Lawrence Vo Lawrence Vo - 1 month ago 10
Javascript Question

Javascript Syntax - Arrow function for class

After doing some tutorials online, I stumbled upon some weird JavasSript syntax that I'm not familiar with. In this tutorial, the author does this

export default ComposedComponent => class extends


Can someone explain to me what it means? It looks like a fat arrow function but there doesn't seem to be any arguments. it is also multilined but there are no brackets. What does this exactly mean?

Answer

It is an arrow function, and it does have an argument (ComposedComponent). It is also "multi-lined", but it's a single statement, ergo it does not need brackets.

export default ComposedComponent => class extends
Component {
  // ...
}

is every bit the same as

export default ComposedComponent => class extends Component { ... }

And the class which is returned is anonymous class X extends Component.


edit

to expand upon the comments below:

There are three things going on, on that one line, which might cause confusion.

export default (ComposedComponent) => {
  return class UnnamedClass extends Component {
    render () {
      return <ComposedComponent />;
    }
  };
}

written in this fashion it should be easier to see what's going on.

  1. export statement, exporting a function

  2. an arrow function with one argument and a body which is just a return statement (whether the statement is split across lines or not)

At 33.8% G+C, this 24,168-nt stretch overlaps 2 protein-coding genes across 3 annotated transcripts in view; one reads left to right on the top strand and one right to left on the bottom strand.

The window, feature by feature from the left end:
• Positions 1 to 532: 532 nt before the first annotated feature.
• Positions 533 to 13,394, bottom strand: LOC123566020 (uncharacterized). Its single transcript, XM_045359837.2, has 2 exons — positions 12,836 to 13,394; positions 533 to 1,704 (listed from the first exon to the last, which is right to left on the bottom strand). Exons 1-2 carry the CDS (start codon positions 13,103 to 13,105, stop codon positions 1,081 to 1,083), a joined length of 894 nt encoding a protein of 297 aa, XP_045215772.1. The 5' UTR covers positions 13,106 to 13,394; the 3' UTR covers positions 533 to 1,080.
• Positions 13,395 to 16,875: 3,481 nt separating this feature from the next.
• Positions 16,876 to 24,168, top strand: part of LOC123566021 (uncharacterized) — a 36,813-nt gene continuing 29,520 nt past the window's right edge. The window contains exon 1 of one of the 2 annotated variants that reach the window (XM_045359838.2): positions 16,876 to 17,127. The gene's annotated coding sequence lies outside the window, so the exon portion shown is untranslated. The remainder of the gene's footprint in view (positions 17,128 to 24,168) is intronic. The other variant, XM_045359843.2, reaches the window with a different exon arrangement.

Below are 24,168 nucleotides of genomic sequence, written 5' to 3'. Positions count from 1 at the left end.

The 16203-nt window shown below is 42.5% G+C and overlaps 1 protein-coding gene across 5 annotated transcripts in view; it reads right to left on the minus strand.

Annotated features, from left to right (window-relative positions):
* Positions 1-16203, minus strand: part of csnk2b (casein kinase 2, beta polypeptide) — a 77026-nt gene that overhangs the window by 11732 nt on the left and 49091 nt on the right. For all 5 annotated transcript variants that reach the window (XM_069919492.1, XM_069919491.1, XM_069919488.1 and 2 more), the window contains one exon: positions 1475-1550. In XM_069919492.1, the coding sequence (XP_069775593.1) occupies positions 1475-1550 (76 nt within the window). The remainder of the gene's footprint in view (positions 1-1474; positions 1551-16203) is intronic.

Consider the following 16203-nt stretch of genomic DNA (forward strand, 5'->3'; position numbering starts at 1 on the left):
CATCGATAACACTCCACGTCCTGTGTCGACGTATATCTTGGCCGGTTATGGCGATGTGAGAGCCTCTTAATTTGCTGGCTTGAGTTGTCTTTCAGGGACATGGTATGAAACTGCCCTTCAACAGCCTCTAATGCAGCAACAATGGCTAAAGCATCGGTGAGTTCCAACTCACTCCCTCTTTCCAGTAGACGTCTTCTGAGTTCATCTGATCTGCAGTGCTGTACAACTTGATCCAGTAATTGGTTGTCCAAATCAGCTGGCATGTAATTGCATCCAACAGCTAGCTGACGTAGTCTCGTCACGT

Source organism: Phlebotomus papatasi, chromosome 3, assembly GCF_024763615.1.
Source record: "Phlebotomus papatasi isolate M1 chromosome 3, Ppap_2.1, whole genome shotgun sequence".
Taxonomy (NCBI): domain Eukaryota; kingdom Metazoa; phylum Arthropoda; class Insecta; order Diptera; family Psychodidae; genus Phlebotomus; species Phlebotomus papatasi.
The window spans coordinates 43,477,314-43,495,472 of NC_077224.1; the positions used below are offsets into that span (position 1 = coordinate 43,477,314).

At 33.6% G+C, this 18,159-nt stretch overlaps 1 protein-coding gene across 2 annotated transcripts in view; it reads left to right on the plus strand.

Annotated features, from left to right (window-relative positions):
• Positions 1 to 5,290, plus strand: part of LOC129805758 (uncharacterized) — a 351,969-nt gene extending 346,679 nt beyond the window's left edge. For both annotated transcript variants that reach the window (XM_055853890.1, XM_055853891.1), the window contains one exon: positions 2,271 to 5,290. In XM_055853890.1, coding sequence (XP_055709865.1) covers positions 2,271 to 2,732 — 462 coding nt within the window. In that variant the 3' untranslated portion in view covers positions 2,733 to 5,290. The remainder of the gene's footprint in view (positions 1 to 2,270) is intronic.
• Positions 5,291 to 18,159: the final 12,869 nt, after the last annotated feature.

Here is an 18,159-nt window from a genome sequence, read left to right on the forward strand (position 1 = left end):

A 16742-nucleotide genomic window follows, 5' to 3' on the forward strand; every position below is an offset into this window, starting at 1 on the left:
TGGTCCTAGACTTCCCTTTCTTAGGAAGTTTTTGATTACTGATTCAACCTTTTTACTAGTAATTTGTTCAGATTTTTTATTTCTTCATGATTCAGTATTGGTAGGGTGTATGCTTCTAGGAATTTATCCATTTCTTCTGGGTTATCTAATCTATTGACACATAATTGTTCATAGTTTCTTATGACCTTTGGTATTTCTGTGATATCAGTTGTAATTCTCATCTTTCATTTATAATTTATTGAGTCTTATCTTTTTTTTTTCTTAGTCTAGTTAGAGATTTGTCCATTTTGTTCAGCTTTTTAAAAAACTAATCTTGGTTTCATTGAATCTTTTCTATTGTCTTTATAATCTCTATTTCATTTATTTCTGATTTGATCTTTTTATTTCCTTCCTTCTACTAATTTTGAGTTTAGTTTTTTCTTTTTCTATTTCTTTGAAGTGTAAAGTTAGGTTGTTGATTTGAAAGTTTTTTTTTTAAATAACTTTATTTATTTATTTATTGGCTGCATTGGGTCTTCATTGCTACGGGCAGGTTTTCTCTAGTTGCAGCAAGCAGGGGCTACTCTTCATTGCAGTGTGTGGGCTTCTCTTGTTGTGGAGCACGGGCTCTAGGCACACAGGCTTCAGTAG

3. an anonymous class is constructed

As you know, arrow functions don't need parentheses when they have one argument, nor do they need braces when they only have a return statement.

x => x;

That's true, even if the return statement spans multiple lines which can't have semicolon insertion.

() => "1" +
      "2" +
      "3";

Which is where

() => class extends
Component {
  // ...
}

comes in...

That's not how I'd write it, but there it is. I'd probably prefer to do:

() => class extends Component {
  // ...
}

to match the JS we're all used to (though decorators and TS may change that).

The last part is important. Classes are happily anonymous, unless you put them in a position where they need a name.
And if you think about it, that makes complete sense. They're really just cleaned-up versions of constructor functions from yesteryear, and have nothing to do with classes in most other languages.

const X = class { constructor () { } };
const x = new X();

is no different than saying

const X = function () { };
const x = new X();

so

class X {
  constructor () { }
}

and

function X () { }

are equivalent.

Anywhere you could pass a function, with the expectation that somebody will new it, you could pass an anonymous class.

makeInstance(class {
  a () { }
  b () { }
});

Tie that all together, and you get

export default ComposedComponent => class extends
Component {
  render () {
    return (
      <ComposedComponent >
       // ...
      </ComposedComponent>
    );
  }
}